Pearl of great price: A girl claims her faith

According to family lore, my mother said that she didn't go to church because she was a Quaker. But when a Quaker meeting came to the rural town where we lived and her parents drew attention to the fact that she still didn't go to church, she finally confessed that she was an agnostic. By that time my grandparents had settled into a Presbyterian church while my father attended an Episcopal church with us kids. My mother stayed home to take a bath and read the Sunday paper.

Yet my mother insisted that we go to church. "You can accept or reject religion when you are adults, but if you don't have exposure to it, you won't know what you're accepting or rejecting." She was horrified, however, when in early adulthood I not only accepted religion but also made the church my life. Her argument: you are rejecting other religions if you choose Christianity, and you are too intelligent to choose Christianity!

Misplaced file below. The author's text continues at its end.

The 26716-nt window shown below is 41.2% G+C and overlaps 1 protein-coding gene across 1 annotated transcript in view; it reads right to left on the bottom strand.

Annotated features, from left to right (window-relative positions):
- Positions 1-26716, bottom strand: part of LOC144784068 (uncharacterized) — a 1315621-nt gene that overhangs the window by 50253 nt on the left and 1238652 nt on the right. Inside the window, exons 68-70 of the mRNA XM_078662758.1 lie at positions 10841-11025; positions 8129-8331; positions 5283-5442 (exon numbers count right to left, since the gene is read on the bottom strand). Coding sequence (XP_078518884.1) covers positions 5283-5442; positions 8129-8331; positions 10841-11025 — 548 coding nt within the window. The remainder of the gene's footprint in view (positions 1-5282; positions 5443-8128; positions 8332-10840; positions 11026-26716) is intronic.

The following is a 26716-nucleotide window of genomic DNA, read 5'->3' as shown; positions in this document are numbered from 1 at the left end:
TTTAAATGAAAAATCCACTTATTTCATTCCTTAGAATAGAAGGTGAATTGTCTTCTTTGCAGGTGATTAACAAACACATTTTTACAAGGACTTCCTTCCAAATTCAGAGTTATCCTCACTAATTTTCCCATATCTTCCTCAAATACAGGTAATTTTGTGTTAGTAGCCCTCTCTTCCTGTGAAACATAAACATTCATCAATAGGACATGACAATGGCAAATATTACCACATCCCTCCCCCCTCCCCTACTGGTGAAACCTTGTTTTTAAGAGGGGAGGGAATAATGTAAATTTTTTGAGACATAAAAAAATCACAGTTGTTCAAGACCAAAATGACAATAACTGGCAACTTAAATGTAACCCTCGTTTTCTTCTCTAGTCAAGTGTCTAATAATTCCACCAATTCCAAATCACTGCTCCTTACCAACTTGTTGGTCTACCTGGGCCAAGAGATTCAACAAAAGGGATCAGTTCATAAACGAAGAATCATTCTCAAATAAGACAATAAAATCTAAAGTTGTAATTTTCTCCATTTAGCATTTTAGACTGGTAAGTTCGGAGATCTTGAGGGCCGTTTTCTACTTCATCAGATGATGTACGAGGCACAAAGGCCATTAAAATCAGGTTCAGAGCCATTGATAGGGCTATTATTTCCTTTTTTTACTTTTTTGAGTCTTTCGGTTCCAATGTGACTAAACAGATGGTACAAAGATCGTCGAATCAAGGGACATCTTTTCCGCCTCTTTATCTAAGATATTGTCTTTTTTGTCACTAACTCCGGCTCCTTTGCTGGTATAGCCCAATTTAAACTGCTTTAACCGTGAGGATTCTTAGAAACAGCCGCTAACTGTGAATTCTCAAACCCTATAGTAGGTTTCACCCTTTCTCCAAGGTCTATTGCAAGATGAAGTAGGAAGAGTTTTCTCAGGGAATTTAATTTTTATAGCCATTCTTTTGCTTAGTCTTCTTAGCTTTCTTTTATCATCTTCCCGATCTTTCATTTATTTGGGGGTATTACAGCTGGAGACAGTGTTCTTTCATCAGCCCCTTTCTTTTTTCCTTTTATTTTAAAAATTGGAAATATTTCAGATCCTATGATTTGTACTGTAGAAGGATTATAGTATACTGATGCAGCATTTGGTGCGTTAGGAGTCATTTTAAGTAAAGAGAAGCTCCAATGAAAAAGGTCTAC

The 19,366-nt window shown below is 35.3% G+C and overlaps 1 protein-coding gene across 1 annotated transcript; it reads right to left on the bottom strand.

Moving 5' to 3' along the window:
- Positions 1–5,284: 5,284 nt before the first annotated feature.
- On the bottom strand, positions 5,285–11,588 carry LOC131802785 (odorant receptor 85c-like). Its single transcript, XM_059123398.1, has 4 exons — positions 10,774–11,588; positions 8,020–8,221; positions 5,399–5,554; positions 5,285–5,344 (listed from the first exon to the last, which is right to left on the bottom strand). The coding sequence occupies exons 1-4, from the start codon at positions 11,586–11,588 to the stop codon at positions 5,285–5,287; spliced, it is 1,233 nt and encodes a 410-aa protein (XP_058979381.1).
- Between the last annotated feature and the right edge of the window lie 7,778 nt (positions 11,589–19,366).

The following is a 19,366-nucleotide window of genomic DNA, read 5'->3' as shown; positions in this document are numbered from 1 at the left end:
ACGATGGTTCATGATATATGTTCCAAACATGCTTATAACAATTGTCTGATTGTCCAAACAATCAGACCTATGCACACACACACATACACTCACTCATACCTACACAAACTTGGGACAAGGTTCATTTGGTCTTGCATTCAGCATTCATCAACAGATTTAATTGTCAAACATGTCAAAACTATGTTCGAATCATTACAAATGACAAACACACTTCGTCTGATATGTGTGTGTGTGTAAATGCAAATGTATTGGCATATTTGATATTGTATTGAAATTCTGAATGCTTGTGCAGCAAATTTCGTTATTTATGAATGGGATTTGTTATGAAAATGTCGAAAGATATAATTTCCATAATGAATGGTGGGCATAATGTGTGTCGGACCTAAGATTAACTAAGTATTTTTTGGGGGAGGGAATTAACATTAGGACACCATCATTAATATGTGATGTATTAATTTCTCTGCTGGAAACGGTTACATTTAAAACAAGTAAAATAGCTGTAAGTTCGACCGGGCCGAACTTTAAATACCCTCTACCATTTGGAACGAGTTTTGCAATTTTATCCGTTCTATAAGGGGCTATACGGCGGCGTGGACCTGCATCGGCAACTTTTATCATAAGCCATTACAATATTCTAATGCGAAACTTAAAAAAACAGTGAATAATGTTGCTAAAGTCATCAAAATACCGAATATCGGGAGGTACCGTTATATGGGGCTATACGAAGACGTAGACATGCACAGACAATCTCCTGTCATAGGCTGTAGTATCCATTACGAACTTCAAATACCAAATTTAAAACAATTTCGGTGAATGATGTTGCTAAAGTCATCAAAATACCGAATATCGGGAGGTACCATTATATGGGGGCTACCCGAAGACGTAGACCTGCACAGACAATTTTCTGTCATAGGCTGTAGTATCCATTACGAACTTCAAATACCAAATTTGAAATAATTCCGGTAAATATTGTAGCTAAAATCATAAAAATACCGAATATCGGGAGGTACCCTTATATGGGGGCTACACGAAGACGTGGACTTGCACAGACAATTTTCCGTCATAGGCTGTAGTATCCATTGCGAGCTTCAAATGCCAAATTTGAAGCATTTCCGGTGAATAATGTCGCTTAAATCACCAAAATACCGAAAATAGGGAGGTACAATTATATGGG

I agreed that Christianity was an imperfect choice. But I didn't accept her argument. I had to choose a Way or I wouldn't get anywhere. Say that I wanted to get to Bos­ton, I said; going by train ­doesn't mean I didn't appreciate automobiles, airplanes or bikes.